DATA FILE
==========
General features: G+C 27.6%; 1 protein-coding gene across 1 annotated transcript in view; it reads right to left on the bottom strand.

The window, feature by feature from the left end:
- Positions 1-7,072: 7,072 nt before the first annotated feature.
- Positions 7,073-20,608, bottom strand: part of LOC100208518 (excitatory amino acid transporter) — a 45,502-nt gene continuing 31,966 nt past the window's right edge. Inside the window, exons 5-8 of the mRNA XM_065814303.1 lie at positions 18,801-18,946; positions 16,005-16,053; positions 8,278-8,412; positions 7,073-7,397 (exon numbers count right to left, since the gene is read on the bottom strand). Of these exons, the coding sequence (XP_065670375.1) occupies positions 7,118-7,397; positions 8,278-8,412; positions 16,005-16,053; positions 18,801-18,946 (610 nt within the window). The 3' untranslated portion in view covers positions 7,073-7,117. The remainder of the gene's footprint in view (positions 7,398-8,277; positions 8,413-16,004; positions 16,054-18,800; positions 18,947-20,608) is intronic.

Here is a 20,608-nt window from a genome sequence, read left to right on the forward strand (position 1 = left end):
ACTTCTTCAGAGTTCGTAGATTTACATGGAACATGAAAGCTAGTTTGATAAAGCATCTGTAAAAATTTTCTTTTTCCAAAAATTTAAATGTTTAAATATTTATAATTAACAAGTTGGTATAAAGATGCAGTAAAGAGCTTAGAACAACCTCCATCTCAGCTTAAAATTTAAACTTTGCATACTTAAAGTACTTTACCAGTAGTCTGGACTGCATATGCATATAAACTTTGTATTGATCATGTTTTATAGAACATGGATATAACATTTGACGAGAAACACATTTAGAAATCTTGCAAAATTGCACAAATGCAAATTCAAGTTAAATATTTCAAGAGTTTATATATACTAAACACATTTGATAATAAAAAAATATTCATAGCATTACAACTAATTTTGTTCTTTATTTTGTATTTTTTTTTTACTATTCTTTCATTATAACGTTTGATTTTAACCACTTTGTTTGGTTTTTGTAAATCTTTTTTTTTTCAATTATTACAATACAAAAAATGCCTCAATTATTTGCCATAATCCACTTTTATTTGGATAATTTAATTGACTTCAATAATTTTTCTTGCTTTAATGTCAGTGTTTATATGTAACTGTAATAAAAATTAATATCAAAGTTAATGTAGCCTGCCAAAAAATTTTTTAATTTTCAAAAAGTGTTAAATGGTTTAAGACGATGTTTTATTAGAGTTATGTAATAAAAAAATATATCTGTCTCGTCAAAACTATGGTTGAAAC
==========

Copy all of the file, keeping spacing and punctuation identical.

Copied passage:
General features: G+C 27.6%; 1 protein-coding gene across 1 annotated transcript in view; it reads right to left on the bottom strand.

The window, feature by feature from the left end:
- Positions 1-7,072: 7,072 nt before the first annotated feature.
- Positions 7,073-20,608, bottom strand: part of LOC100208518 (excitatory amino acid transporter) — a 45,502-nt gene continuing 31,966 nt past the window's right edge. Inside the window, exons 5-8 of the mRNA XM_065814303.1 lie at positions 18,801-18,946; positions 16,005-16,053; positions 8,278-8,412; positions 7,073-7,397 (exon numbers count right to left, since the gene is read on the bottom strand). Of these exons, the coding sequence (XP_065670375.1) occupies positions 7,118-7,397; positions 8,278-8,412; positions 16,005-16,053; positions 18,801-18,946 (610 nt within the window). The 3' untranslated portion in view covers positions 7,073-7,117. The remainder of the gene's footprint in view (positions 7,398-8,277; positions 8,413-16,004; positions 16,054-18,800; positions 18,947-20,608) is intronic.

Here is a 20,608-nt window from a genome sequence, read left to right on the forward strand (position 1 = left end):
ACTTCTTCAGAGTTCGTAGATTTACATGGAACATGAAAGCTAGTTTGATAAAGCATCTGTAAAAATTTTCTTTTTCCAAAAATTTAAATGTTTAAATATTTATAATTAACAAGTTGGTATAAAGATGCAGTAAAGAGCTTAGAACAACCTCCATCTCAGCTTAAAATTTAAACTTTGCATACTTAAAGTACTTTACCAGTAGTCTGGACTGCATATGCATATAAACTTTGTATTGATCATGTTTTATAGAACATGGATATAACATTTGACGAGAAACACATTTAGAAATCTTGCAAAATTGCACAAATGCAAATTCAAGTTAAATATTTCAAGAGTTTATATATACTAAACACATTTGATAATAAAAAAATATTCATAGCATTACAACTAATTTTGTTCTTTATTTTGTATTTTTTTTTTACTATTCTTTCATTATAACGTTTGATTTTAACCACTTTGTTTGGTTTTTGTAAATCTTTTTTTTTTCAATTATTACAATACAAAAAATGCCTCAATTATTTGCCATAATCCACTTTTATTTGGATAATTTAATTGACTTCAATAATTTTTCTTGCTTTAATGTCAGTGTTTATATGTAACTGTAATAAAAATTAATATCAAAGTTAATGTAGCCTGCCAAAAAATTTTTTAATTTTCAAAAAGTGTTAAATGGTTTAAGACGATGTTTTATTAGAGTTATGTAATAAAAAAATATATCTGTCTCGTCAAAACTATGGTTGAAAC